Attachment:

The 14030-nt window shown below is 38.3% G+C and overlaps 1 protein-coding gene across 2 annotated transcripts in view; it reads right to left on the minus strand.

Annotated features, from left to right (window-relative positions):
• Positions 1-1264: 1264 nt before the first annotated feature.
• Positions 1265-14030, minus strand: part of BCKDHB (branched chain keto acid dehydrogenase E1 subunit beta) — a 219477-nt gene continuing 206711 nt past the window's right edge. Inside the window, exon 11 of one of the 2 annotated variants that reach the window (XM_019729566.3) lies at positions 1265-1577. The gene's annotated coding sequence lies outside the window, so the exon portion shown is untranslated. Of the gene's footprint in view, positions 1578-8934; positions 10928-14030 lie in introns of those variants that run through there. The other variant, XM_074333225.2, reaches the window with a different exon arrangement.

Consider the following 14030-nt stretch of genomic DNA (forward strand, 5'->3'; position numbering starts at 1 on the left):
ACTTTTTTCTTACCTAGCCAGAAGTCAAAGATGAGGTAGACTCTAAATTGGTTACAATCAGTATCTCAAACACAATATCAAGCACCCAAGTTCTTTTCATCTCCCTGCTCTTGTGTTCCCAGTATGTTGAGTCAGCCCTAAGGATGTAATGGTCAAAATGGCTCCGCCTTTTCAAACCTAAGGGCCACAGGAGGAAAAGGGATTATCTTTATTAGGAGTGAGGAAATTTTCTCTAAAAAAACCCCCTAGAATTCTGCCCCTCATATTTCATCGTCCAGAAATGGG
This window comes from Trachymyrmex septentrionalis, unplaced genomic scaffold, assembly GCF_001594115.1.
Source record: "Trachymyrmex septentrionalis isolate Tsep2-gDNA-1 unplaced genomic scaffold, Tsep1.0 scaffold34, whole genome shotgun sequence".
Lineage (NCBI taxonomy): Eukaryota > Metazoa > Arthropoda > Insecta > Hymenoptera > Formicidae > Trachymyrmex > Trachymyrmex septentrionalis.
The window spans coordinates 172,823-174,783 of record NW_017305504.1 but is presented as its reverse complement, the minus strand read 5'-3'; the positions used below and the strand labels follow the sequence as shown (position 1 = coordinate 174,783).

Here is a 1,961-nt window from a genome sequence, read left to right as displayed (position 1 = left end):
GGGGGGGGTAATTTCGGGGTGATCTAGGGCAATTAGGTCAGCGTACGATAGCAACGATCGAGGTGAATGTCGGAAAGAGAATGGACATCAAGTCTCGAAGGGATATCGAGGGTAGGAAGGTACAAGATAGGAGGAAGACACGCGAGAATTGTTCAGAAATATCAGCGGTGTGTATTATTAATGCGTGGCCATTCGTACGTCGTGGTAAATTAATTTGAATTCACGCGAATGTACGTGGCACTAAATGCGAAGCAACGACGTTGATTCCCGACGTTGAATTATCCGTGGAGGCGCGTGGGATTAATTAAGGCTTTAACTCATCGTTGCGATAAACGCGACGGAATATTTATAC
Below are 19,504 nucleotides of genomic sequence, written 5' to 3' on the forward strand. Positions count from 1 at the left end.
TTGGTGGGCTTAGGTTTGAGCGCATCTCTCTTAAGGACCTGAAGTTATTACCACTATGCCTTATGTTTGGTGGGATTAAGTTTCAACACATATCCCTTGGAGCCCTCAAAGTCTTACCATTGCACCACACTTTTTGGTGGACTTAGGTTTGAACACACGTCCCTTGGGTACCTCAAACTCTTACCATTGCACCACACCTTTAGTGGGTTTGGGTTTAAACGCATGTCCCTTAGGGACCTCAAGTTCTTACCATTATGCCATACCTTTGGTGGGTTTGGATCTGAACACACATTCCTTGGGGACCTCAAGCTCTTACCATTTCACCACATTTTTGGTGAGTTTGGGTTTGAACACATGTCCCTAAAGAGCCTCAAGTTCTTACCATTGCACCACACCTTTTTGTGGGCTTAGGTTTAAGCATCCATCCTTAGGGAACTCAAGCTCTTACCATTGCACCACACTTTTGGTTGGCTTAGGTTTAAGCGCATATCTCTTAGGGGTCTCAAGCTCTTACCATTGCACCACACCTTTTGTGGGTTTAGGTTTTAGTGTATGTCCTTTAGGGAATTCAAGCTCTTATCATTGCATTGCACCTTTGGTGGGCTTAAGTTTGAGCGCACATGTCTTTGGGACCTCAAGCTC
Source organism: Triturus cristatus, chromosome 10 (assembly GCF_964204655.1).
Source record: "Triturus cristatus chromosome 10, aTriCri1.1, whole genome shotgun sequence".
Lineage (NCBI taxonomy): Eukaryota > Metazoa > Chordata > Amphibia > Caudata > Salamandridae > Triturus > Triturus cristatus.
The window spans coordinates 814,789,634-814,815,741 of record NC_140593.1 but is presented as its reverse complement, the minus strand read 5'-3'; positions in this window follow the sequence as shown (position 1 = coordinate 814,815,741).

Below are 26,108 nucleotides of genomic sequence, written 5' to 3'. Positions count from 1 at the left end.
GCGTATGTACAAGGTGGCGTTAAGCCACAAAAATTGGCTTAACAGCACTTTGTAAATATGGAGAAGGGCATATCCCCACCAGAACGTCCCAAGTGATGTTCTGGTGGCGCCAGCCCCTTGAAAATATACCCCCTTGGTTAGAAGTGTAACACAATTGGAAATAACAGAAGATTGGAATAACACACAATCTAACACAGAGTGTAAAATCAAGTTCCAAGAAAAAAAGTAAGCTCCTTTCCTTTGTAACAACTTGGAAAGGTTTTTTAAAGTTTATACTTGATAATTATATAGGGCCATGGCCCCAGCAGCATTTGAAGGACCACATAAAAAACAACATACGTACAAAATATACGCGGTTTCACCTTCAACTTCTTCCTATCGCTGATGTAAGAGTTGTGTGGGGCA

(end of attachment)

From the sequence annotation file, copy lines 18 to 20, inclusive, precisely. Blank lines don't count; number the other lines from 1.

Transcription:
The window spans coordinates 814,789,634-814,815,741 of record NC_140593.1 but is presented as its reverse complement, the minus strand read 5'-3'; positions in this window follow the sequence as shown (position 1 = coordinate 814,815,741).

Below are 26,108 nucleotides of genomic sequence, written 5' to 3'. Positions count from 1 at the left end.
GCGTATGTACAAGGTGGCGTTAAGCCACAAAAATTGGCTTAACAGCACTTTGTAAATATGGAGAAGGGCATATCCCCACCAGAACGTCCCAAGTGATGTTCTGGTGGCGCCAGCCCCTTGAAAATATACCCCCTTGGTTAGAAGTGTAACACAATTGGAAATAACAGAAGATTGGAATAACACACAATCTAACACAGAGTGTAAAATCAAGTTCCAAGAAAAAAAGTAAGCTCCTTTCCTTTGTAACAACTTGGAAAGGTTTTTTAAAGTTTATACTTGATAATTATATAGGGCCATGGCCCCAGCAGCATTTGAAGGACCACATAAAAAACAACATACGTACAAAATATACGCGGTTTCACCTTCAACTTCTTCCTATCGCTGATGTAAGAGTTGTGTGGGGCA